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BOSNIA AND
HERZEGOVINA

 
  
  

 

In-depth Business Intelligence

Key Economic Data 
 
  2002 2001 2000 Ranking(2002)
GDP
Millions of US $ 5,249 4,800 4,400 109
         
GNI per capita
 US $ 1,270 1,240 1,230 126
Ranking is given out of 208 nations - (data from the World Bank)

Books on Bosnia & Herzegovina

REPUBLICAN REFERENCE

Area (sq.km)
51,129

Population
3,989,018

Capital
Sarajevo

Currency
Convertible Mark 

President 
Zivko Radisic

  

Update No: 092 - (01/01/05)

EUFOR takes over
A ceremony in Sarajevo on 2nd December saw the historic conclusion of the NATO-led Stabilisation Force (SFOR) in Bosnia and Herzegovina and the launch of the European Union's follow-on EUFOR. SFOR has been brought to a successful end almost exactly nine years since NATO deployed forces in Bosnia and Herzegovina in 1995 in what was NATO's first peacekeeping operation.
After a presence of some nine years, NATO is pulling out of Bosnia. The alliance's peacekeeping force SFOR first moved into the Balkan nation in 1995 to monitor compliance with the Dayton peace accord - a task which it has been largely successful in fulfilling. Yet, despite the end of the mission, some 7,000 of the original 60,000 troops are to remain to continue the job, only now under the umbrella of a European Union peacekeeping mission code-named ALTHEA. 
Within ALTHEA, the European troops are merely exchanging their NATO "hats" for the European EUFOR beret. The decision reflects the improved security situation in the country. The successful termination of SFOR does not spell the end of NATO's engagement in Bosnia and Herzegovina. While the European Union assumes responsibility for peacekeeping operations, NATO will maintain a headquarters in Sarajevo to assist the country with defence reform, with a complement of 150. It will also carry out some operational tasks, in co-ordination with the European Union. This will include counter-terrorism and assistance in apprehending persons indicted for war crimes.
The 7,000-strong EUFOR mission will be supported by NATO under the so-called 'Berlin Plus' arrangements that provide the framework for NATO-EU cooperation.

Stability
The fact that the Americans have now decided to leave Bosnia entirely to the Europeans says much about the relatively stable situation which currently applies in the country. Things have moved on so far that Bosnia now has a new military apparatus, forged from what were once sworn enemies - the fighting units of the Serbs, the Croats and the Muslims. This operation is not, however, quite yet completed since, for example, the question of who is to command the new armed forces has yet to be resolved. This, too, has provided NATO with a reason to keep a small headquarters in Bosnia so that it can continue to supervise the process.
Now, it becomes the task of the Europeans to safeguard continuing peace inside Bosnia. Should they fail, and the dormant conflict again spark the flames of violence, then NATO still has a rapidly deployable battalion to fall back on. That, too, consists of European troops, albeit that they come from European NATO members, for - as far as the US military involvement is concerned - the Bosnia chapter is now closed.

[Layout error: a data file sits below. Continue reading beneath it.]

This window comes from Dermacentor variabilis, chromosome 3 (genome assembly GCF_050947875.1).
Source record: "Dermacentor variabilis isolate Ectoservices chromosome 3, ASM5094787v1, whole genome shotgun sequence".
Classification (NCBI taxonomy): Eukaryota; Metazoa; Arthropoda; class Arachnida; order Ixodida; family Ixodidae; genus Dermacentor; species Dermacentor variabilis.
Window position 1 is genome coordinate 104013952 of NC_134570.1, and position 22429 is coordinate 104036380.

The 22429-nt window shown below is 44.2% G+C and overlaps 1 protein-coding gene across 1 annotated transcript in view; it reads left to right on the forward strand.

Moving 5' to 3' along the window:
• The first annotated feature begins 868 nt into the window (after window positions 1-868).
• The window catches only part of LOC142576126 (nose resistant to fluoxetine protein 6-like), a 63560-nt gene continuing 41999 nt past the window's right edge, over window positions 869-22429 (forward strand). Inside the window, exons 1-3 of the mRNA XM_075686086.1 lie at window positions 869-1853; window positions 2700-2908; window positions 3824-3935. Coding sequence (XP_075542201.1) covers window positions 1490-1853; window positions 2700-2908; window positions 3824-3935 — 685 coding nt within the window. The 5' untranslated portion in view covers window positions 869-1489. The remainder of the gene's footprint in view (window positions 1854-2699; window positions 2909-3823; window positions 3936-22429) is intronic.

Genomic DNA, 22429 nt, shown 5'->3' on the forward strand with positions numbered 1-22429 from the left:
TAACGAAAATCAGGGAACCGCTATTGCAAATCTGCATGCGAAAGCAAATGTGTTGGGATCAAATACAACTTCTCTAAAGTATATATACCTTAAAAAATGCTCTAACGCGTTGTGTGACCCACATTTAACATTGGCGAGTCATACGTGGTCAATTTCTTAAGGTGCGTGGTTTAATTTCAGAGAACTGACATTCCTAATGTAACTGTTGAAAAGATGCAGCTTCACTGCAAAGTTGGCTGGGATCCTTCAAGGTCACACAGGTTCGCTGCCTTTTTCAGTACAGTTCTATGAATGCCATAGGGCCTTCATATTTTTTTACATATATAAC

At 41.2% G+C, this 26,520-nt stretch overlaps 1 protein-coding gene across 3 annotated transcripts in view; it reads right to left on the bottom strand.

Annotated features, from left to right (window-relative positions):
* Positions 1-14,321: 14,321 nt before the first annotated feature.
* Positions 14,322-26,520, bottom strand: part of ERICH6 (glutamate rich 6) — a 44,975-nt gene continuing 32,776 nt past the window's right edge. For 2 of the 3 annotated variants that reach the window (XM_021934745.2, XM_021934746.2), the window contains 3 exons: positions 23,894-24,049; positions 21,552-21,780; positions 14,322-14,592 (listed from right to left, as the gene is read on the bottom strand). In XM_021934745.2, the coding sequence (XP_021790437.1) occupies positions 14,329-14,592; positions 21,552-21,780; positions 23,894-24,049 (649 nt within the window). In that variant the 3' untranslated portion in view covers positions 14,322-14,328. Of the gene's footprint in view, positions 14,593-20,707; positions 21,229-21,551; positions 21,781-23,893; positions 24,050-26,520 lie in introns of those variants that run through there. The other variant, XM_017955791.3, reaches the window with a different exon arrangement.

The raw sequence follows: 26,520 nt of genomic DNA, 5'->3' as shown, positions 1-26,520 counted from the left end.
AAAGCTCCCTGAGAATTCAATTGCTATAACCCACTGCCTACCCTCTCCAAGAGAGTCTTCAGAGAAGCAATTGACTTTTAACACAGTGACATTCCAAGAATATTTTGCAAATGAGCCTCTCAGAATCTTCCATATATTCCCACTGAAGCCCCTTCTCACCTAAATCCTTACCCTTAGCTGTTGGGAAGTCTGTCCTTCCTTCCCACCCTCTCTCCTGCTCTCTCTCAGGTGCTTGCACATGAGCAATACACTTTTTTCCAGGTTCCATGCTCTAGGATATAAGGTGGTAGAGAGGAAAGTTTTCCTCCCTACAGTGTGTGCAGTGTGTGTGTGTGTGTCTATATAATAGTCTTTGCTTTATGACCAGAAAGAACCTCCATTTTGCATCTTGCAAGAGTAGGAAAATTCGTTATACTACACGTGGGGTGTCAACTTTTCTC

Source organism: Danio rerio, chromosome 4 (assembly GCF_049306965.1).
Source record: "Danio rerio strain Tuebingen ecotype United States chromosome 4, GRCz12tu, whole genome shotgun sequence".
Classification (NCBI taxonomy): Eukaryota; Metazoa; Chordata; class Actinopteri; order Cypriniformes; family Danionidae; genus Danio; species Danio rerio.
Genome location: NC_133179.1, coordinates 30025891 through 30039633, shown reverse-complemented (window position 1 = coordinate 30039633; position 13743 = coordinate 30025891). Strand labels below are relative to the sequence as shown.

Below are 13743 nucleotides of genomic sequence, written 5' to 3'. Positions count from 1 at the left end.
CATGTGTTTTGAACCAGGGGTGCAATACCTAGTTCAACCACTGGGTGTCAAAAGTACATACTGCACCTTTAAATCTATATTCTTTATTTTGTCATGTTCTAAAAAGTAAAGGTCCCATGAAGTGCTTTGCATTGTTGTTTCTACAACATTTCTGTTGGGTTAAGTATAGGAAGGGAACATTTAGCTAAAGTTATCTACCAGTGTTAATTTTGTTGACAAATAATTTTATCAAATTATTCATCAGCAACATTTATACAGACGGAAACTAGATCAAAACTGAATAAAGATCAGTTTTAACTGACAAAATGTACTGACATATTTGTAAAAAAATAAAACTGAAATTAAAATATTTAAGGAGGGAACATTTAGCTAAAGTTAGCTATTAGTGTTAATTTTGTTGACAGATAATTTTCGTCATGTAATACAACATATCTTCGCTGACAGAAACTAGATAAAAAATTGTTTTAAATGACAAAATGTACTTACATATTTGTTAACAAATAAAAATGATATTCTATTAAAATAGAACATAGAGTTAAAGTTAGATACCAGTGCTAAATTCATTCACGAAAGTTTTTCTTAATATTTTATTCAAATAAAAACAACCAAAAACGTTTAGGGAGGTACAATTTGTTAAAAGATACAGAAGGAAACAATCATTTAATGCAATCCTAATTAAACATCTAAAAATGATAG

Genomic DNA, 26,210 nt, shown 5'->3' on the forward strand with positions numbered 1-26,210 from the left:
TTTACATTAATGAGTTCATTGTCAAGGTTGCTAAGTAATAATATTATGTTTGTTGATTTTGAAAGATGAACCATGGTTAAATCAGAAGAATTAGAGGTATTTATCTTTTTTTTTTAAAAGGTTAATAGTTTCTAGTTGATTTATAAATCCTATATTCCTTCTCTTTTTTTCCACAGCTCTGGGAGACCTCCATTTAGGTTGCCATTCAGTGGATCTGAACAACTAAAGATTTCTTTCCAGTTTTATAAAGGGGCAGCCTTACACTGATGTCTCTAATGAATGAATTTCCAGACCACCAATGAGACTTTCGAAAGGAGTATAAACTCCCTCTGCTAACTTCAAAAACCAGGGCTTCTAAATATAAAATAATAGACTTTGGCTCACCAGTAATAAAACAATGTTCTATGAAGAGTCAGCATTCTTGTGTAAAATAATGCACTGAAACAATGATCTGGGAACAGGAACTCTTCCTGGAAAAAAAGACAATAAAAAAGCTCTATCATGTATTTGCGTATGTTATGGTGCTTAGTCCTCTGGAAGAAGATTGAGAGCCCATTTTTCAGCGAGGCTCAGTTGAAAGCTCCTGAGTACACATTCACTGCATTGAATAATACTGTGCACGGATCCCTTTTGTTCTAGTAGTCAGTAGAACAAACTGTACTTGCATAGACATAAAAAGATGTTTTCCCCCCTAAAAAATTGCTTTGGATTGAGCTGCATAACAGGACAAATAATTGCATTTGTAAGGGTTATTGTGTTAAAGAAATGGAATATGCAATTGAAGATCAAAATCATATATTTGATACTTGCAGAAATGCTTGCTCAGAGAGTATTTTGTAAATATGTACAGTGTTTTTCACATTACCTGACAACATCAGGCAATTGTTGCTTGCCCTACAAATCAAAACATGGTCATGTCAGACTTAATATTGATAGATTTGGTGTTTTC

Sale of Omarska
The Bosnia chapter, however, is not closed for the Bosnians themselves. They are haunted by their gory past.
The site of the infamous concentration camp at Omarska - operated by Bosnian Serbs for Muslim and Croat prisoners - has been bought by Britain's richest resident, steel magnate Lakshmi Mittal, who has interests in Romania and is a confidant of Premier Tony Blair. 
Camp Omarska, where hundreds died, was established on the site of an iron ore mine, one of three in a complex in which Mr Mittal has a controlling share in a joint venture with the local Bosnian Serb authorities. Now, survivors of the camp and relatives of the dead are pleading with Mr Mittal not to reconvert the mine without preserving some buildings and land in commemoration of what happened there.
In letters sent to Mr Mittal, survivors of the camp plead that installations be preserved out of respect for the dead, and to help bring about some reckoning and reconciliation between the Bosnian Serbs and their victim communities. 'You own a place with a legacy,' says one letter, and 'we hope you will look compassionately upon our request so that the past will not be forgotten'.
Mr Mittal also faces the possibility that bodies - mass graves, even - may be found on or near the site. Work has just concluded on one mass grave, exhuming 420 bodies, only two miles away. In 2001, 353 bodies, mostly of men killed in Omarska, were found within the territory of another mine in the complex, Ljubija. 'There is no doubt whatsoever that there are bodies as yet unfound within the mine of Omarska and its vicinity,' said Amor Masovic, president of the Bosnian government's Commission for Tracing Missing Persons.